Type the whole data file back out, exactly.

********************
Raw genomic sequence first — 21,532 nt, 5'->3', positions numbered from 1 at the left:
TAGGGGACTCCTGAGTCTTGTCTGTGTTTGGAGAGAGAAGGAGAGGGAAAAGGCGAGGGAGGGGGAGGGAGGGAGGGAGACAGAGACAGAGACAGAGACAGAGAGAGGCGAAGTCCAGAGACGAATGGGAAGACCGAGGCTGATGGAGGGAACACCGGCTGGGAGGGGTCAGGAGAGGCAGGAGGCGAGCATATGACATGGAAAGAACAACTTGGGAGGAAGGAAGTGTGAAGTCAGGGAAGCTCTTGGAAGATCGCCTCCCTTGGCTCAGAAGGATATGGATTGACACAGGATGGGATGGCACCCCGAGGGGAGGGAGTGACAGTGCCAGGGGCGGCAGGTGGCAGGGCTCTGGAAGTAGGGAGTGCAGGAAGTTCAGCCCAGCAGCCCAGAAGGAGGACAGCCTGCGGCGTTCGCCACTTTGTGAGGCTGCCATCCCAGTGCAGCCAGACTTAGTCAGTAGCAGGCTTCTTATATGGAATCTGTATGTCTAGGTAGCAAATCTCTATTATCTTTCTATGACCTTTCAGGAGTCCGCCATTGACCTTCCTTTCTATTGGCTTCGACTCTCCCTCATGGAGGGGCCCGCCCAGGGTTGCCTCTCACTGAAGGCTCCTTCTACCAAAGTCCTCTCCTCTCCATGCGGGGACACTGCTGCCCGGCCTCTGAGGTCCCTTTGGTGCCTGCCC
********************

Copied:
Raw genomic sequence first — 21,532 nt, 5'->3', positions numbered from 1 at the left:
TAGGGGACTCCTGAGTCTTGTCTGTGTTTGGAGAGAGAAGGAGAGGGAAAAGGCGAGGGAGGGGGAGGGAGGGAGGGAGACAGAGACAGAGACAGAGACAGAGAGAGGCGAAGTCCAGAGACGAATGGGAAGACCGAGGCTGATGGAGGGAACACCGGCTGGGAGGGGTCAGGAGAGGCAGGAGGCGAGCATATGACATGGAAAGAACAACTTGGGAGGAAGGAAGTGTGAAGTCAGGGAAGCTCTTGGAAGATCGCCTCCCTTGGCTCAGAAGGATATGGATTGACACAGGATGGGATGGCACCCCGAGGGGAGGGAGTGACAGTGCCAGGGGCGGCAGGTGGCAGGGCTCTGGAAGTAGGGAGTGCAGGAAGTTCAGCCCAGCAGCCCAGAAGGAGGACAGCCTGCGGCGTTCGCCACTTTGTGAGGCTGCCATCCCAGTGCAGCCAGACTTAGTCAGTAGCAGGCTTCTTATATGGAATCTGTATGTCTAGGTAGCAAATCTCTATTATCTTTCTATGACCTTTCAGGAGTCCGCCATTGACCTTCCTTTCTATTGGCTTCGACTCTCCCTCATGGAGGGGCCCGCCCAGGGTTGCCTCTCACTGAAGGCTCCTTCTACCAAAGTCCTCTCCTCTCCATGCGGGGACACTGCTGCCCGGCCTCTGAGGTCCCTTTGGTGCCTGCCC